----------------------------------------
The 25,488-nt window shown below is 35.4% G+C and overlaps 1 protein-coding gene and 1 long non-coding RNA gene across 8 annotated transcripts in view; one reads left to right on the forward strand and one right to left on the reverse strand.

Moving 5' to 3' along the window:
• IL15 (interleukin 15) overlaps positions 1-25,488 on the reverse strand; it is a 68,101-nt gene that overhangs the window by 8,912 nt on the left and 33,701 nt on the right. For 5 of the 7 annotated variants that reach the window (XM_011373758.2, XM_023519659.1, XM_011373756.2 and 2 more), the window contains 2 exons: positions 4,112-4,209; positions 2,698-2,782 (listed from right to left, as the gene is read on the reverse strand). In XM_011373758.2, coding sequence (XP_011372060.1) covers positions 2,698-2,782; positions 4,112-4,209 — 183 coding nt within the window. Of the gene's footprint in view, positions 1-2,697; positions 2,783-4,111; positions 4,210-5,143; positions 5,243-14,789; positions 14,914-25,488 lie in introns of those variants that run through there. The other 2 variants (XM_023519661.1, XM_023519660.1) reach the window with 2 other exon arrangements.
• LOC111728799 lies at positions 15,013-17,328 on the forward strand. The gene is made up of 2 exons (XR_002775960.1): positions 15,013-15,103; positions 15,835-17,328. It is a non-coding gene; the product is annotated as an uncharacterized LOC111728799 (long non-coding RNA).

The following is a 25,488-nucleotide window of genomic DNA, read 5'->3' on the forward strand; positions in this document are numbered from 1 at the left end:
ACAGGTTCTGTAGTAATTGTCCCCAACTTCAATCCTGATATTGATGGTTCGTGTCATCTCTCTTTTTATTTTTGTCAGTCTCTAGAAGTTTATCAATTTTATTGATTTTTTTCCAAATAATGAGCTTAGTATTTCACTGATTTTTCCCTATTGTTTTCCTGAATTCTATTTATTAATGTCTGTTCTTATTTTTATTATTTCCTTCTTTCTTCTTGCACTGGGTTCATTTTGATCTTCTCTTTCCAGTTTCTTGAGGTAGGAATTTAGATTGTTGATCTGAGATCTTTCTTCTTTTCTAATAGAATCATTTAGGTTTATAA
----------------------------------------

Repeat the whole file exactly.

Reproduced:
The 25,488-nt window shown below is 35.4% G+C and overlaps 1 protein-coding gene and 1 long non-coding RNA gene across 8 annotated transcripts in view; one reads left to right on the forward strand and one right to left on the reverse strand.

Moving 5' to 3' along the window:
• IL15 (interleukin 15) overlaps positions 1-25,488 on the reverse strand; it is a 68,101-nt gene that overhangs the window by 8,912 nt on the left and 33,701 nt on the right. For 5 of the 7 annotated variants that reach the window (XM_011373758.2, XM_023519659.1, XM_011373756.2 and 2 more), the window contains 2 exons: positions 4,112-4,209; positions 2,698-2,782 (listed from right to left, as the gene is read on the reverse strand). In XM_011373758.2, coding sequence (XP_011372060.1) covers positions 2,698-2,782; positions 4,112-4,209 — 183 coding nt within the window. Of the gene's footprint in view, positions 1-2,697; positions 2,783-4,111; positions 4,210-5,143; positions 5,243-14,789; positions 14,914-25,488 lie in introns of those variants that run through there. The other 2 variants (XM_023519661.1, XM_023519660.1) reach the window with 2 other exon arrangements.
• LOC111728799 lies at positions 15,013-17,328 on the forward strand. The gene is made up of 2 exons (XR_002775960.1): positions 15,013-15,103; positions 15,835-17,328. It is a non-coding gene; the product is annotated as an uncharacterized LOC111728799 (long non-coding RNA).

The following is a 25,488-nucleotide window of genomic DNA, read 5'->3' on the forward strand; positions in this document are numbered from 1 at the left end:
ACAGGTTCTGTAGTAATTGTCCCCAACTTCAATCCTGATATTGATGGTTCGTGTCATCTCTCTTTTTATTTTTGTCAGTCTCTAGAAGTTTATCAATTTTATTGATTTTTTTCCAAATAATGAGCTTAGTATTTCACTGATTTTTCCCTATTGTTTTCCTGAATTCTATTTATTAATGTCTGTTCTTATTTTTATTATTTCCTTCTTTCTTCTTGCACTGGGTTCATTTTGATCTTCTCTTTCCAGTTTCTTGAGGTAGGAATTTAGATTGTTGATCTGAGATCTTTCTTCTTTTCTAATAGAATCATTTAGGTTTATAA